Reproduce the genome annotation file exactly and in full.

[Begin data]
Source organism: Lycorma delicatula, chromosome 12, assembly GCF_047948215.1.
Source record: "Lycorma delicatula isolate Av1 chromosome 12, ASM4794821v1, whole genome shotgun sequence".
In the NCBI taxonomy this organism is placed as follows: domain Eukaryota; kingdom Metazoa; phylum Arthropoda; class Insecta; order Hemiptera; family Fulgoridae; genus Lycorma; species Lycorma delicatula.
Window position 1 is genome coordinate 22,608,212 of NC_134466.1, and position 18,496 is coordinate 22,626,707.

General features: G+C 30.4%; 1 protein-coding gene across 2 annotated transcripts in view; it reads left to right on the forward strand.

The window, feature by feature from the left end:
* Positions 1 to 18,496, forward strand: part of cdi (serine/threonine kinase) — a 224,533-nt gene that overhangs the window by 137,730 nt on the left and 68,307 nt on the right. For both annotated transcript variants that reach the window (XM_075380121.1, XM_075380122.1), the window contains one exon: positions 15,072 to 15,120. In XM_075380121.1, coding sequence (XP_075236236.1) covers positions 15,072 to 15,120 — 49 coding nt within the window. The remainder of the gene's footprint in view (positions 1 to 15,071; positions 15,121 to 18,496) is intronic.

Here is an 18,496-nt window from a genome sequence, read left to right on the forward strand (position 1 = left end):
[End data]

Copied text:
Source organism: Lycorma delicatula, chromosome 12, assembly GCF_047948215.1.
Source record: "Lycorma delicatula isolate Av1 chromosome 12, ASM4794821v1, whole genome shotgun sequence".
In the NCBI taxonomy this organism is placed as follows: domain Eukaryota; kingdom Metazoa; phylum Arthropoda; class Insecta; order Hemiptera; family Fulgoridae; genus Lycorma; species Lycorma delicatula.
Window position 1 is genome coordinate 22,608,212 of NC_134466.1, and position 18,496 is coordinate 22,626,707.

General features: G+C 30.4%; 1 protein-coding gene across 2 annotated transcripts in view; it reads left to right on the forward strand.

The window, feature by feature from the left end:
* Positions 1 to 18,496, forward strand: part of cdi (serine/threonine kinase) — a 224,533-nt gene that overhangs the window by 137,730 nt on the left and 68,307 nt on the right. For both annotated transcript variants that reach the window (XM_075380121.1, XM_075380122.1), the window contains one exon: positions 15,072 to 15,120. In XM_075380121.1, coding sequence (XP_075236236.1) covers positions 15,072 to 15,120 — 49 coding nt within the window. The remainder of the gene's footprint in view (positions 1 to 15,071; positions 15,121 to 18,496) is intronic.

Here is an 18,496-nt window from a genome sequence, read left to right on the forward strand (position 1 = left end):